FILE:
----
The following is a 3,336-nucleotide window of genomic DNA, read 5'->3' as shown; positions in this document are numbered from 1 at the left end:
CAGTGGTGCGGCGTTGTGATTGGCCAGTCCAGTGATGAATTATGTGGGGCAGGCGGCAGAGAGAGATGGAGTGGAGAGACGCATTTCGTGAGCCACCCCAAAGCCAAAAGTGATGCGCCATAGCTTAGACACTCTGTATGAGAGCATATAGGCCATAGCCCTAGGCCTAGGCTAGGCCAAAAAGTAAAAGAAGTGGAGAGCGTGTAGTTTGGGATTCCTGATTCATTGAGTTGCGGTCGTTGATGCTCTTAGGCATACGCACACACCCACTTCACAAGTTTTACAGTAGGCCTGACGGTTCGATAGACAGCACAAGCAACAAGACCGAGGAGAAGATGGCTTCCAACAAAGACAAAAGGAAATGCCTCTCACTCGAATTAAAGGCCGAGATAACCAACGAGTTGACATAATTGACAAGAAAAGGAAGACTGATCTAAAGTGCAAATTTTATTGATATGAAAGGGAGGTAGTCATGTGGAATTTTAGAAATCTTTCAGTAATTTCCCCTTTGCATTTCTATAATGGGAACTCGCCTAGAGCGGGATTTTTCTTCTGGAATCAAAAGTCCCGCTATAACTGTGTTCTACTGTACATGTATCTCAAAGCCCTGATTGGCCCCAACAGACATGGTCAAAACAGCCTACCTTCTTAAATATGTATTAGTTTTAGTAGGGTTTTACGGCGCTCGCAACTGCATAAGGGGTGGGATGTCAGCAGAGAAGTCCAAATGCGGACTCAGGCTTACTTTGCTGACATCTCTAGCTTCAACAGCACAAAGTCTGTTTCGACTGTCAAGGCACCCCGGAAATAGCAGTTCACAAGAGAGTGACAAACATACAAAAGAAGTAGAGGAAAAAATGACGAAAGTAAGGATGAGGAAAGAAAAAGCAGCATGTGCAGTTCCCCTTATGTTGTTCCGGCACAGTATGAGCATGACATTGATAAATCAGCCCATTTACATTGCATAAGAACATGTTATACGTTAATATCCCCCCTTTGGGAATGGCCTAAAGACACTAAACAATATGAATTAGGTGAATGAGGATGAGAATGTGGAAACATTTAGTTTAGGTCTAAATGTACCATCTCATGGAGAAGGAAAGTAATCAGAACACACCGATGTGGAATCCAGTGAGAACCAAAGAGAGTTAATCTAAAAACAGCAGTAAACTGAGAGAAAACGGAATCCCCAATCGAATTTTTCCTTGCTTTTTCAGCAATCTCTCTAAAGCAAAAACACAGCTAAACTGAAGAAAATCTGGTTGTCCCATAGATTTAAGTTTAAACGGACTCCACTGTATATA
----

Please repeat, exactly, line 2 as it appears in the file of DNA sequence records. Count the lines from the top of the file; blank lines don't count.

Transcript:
CAGTGGTGCGGCGTTGTGATTGGCCAGTCCAGTGATGAATTATGTGGGGCAGGCGGCAGAGAGAGATGGAGTGGAGAGACGCATTTCGTGAGCCACCCCAAAGCCAAAAGTGATGCGCCATAGCTTAGACACTCTGTATGAGAGCATATAGGCCATAGCCCTAGGCCTAGGCTAGGCCAAAAAGTAAAAGAAGTGGAGAGCGTGTAGTTTGGGATTCCTGATTCATTGAGTTGCGGTCGTTGATGCTCTTAGGCATACGCACACACCCACTTCACAAGTTTTACAGTAGGCCTGACGGTTCGATAGACAGCACAAGCAACAAGACCGAGGAGAAGATGGCTTCCAACAAAGACAAAAGGAAATGCCTCTCACTCGAATTAAAGGCCGAGATAACCAACGAGTTGACATAATTGACAAGAAAAGGAAGACTGATCTAAAGTGCAAATTTTATTGATATGAAAGGGAGGTAGTCATGTGGAATTTTAGAAATCTTTCAGTAATTTCCCCTTTGCATTTCTATAATGGGAACTCGCCTAGAGCGGGATTTTTCTTCTGGAATCAAAAGTCCCGCTATAACTGTGTTCTACTGTACATGTATCTCAAAGCCCTGATTGGCCCCAACAGACATGGTCAAAACAGCCTACCTTCTTAAATATGTATTAGTTTTAGTAGGGTTTTACGGCGCTCGCAACTGCATAAGGGGTGGGATGTCAGCAGAGAAGTCCAAATGCGGACTCAGGCTTACTTTGCTGACATCTCTAGCTTCAACAGCACAAAGTCTGTTTCGACTGTCAAGGCACCCCGGAAATAGCAGTTCACAAGAGAGTGACAAACATACAAAAGAAGTAGAGGAAAAAATGACGAAAGTAAGGATGAGGAAAGAAAAAGCAGCATGTGCAGTTCCCCTTATGTTGTTCCGGCACAGTATGAGCATGACATTGATAAATCAGCCCATTTACATTGCATAAGAACATGTTATACGTTAATATCCCCCCTTTGGGAATGGCCTAAAGACACTAAACAATATGAATTAGGTGAATGAGGATGAGAATGTGGAAACATTTAGTTTAGGTCTAAATGTACCATCTCATGGAGAAGGAAAGTAATCAGAACACACCGATGTGGAATCCAGTGAGAACCAAAGAGAGTTAATCTAAAAACAGCAGTAAACTGAGAGAAAACGGAATCCCCAATCGAATTTTTCCTTGCTTTTTCAGCAATCTCTCTAAAGCAAAAACACAGCTAAACTGAAGAAAATCTGGTTGTCCCATAGATTTAAGTTTAAACGGACTCCACTGTATATA